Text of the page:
Among the Aboriginal and Torres Strait Islander organisations and leaders working overtime to break this silence is the Coalition of Peaks, which represents about fifty Indigenous organisations. In March, the coalition signed an historic agreement with the Council of Australian Governments setting out a power-sharing arrangement over the next decade, including a commitment to three-yearly Aboriginal and Torres Strait Islander–led reviews of Closing the Gap work.
The Coalition of Peaks is due to sign an agreement with federal, state and territory governments and the Australian Local Government Association on the next iteration of the Closing the Gap strategy. It is pushing not only for increased investment, according to its lead convenor, Pat Turner, but also for funding to go directly to Aboriginal and Torres Strait Islander–controlled organisations.
For Kris Rallah-Baker, the present moment — with the convergence of the pandemic and the Black Lives Matter movement — brings a unique opportunity.
The Aboriginal health sector’s response to the pandemic, faster and more effective than those from mainstream organisations, has been widely acknowledged. The role of the Aboriginal and Torres Strait Islander Advisory Group on Covid-19, which has been advising the Australian Health Protection Principal Committee, shows how tackling institutional racism through structural change can lead to better outcomes. The group, co-chaired by the National Aboriginal Community Controlled Health Organisation, or NACCHO, works on principles of shared decision-making, power sharing, two-way communication, self-determination, leadership and empowerment, according to a report in the Medical Journal of Australia.
Rallah-Baker, who is now president of the Australian Indigenous Doctors’ Association, or AIDA, says the Black Lives Matter movement has catapulted longstanding concerns into mainstream consciousness. “In Australia, we’ve had our own issues and debates around deaths in custody, and treaty, and reconciliation, right back to the Indigenous wars of independence,” he says. “By seeing those movements become mainstream in other Western countries, Australians start to question their own system.”
Weeks before our screens filled with the brutal images of a policeman’s knee on the late George Floyd’s neck, AIDA called out the racism Aboriginal and Torres Strait Islander people were experiencing in health services during the pandemic (for example, a patient who identified as an Aboriginal person was denied testing because priority treatment would only be offered to “real Aborigines”). AIDA also called for the early release of imprisoned First Nations people to prevent Black Covid-19 deaths in custody.
In April, the Australian Health Practitioner Regulation Agency backed AIDA’s concerns and encouraged Aboriginal and Torres Strait Islander people to lodge complaints if they had experienced racism or culturally unsafe care. “We will not tolerate racism particularly given the impact it has on community members accessing critical healthcare at this time,” said chief executive Martin Fletcher.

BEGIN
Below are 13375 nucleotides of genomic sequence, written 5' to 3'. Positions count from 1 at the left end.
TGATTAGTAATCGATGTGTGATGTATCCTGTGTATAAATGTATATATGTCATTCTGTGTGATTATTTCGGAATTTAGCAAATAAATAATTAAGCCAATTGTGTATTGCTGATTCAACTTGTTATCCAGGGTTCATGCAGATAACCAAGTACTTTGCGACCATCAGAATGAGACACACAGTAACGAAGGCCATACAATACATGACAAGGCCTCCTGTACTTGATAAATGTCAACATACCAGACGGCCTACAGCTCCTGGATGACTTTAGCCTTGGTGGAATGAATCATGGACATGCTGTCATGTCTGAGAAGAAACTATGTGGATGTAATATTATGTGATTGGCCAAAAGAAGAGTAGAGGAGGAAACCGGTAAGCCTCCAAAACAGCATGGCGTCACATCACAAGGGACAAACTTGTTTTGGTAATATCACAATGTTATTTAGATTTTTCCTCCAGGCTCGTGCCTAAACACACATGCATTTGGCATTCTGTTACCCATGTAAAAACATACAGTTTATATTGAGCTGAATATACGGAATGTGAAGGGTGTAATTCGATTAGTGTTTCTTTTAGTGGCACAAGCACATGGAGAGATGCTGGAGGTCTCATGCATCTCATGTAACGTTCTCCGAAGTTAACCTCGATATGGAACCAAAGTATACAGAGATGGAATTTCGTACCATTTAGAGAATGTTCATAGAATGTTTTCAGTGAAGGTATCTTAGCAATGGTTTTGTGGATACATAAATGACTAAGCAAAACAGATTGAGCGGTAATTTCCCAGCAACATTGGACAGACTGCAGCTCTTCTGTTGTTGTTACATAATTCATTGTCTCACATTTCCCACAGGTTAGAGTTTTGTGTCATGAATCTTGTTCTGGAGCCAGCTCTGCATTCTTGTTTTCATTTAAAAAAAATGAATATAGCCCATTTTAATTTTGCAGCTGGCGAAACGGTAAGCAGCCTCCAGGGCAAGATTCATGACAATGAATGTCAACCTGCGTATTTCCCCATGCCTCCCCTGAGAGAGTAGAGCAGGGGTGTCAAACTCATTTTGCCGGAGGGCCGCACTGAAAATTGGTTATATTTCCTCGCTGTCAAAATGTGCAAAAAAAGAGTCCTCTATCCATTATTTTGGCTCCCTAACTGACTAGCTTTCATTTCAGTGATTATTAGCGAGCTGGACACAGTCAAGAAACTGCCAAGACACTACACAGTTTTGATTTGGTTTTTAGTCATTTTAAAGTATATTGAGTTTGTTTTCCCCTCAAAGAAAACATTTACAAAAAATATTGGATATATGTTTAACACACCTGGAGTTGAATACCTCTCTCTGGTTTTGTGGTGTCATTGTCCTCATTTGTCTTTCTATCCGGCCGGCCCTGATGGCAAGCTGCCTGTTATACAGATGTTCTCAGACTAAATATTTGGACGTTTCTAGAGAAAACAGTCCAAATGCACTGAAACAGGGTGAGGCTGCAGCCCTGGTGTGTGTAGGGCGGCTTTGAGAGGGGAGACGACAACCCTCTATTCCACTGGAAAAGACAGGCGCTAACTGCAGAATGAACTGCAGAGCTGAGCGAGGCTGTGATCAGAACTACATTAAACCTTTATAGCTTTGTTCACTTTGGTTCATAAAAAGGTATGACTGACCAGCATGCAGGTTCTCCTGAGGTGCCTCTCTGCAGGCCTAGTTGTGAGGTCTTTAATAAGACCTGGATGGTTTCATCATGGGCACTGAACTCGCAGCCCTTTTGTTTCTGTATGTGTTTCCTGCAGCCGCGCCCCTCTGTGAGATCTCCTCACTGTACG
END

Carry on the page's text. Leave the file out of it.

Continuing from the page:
Just a few months later, non-Indigenous public health officials were warning Australians against attending Black Lives Matter marches, while remaining silent on public health threats such as police brutality and institutional racism. Indigenous health leaders spoke up strongly in response. The Centre of Best Practice in Aboriginal and Torres Strait Islander Suicide Prevention urged schools “to teach children about our history of racism, the social and historical determinants that underlie it, how this historical oppression continues, and what each of us can do to stand against racism.” NACCHO joined a broad coalition calling for the prime minister and opposition leader to support a bipartisan national anti-racism strategy.
Pat Anderson, chair of the Lowitja Institute, criticised the government’s lack of acknowledgement of the core concerns of Black Lives Matter. “We need to acknowledge that racism is deeply entrenched in Australia and is a public health emergency for Aboriginal and Torres Strait Islander people,” she said. But instead of taking urgent action on the Black Lives Matter concerns, “our government criticises us for our protests.”
In Melbourne, the chief executive officer of the Lowitja Institute, Narrunga Kaurna woman Janine Mohamed, a longstanding advocate for cultural safety, marched with her family and other colleagues working in Aboriginal health. As they walked, she later wrote, she thought about the linkages between punitive health and justice systems, and the stories of Ms Dhu, Naomi Williams, Tanya Day and David Dungay Junior and their preventable deaths. “So many of our people have been hurt and harmed by traumatising systems. Yet it took the death of an African-American man in the US to bring so many non-Indigenous Australians out on to the streets.”
At Wagga Wagga, in the NSW Riverina, Donna Murray, chief executive officer of Indigenous Allied Health Australia, joined hundreds of others in the Black Lives Matter march, where many wore masks and carried signs declaring “I can’t breathe.” She was moved by thoughts of the late Naomi Williams and her family, she tells me, and how little the mainstream health system had done to address the coroner’s findings. A descendant of the Wiradjuri nation of the Murrumbidgee River and of the Wonnarua nation of the Hunter Valley in New South Wales, Murray has spent decades working in Aboriginal and Torres Strait Islander affairs within government and community organisations.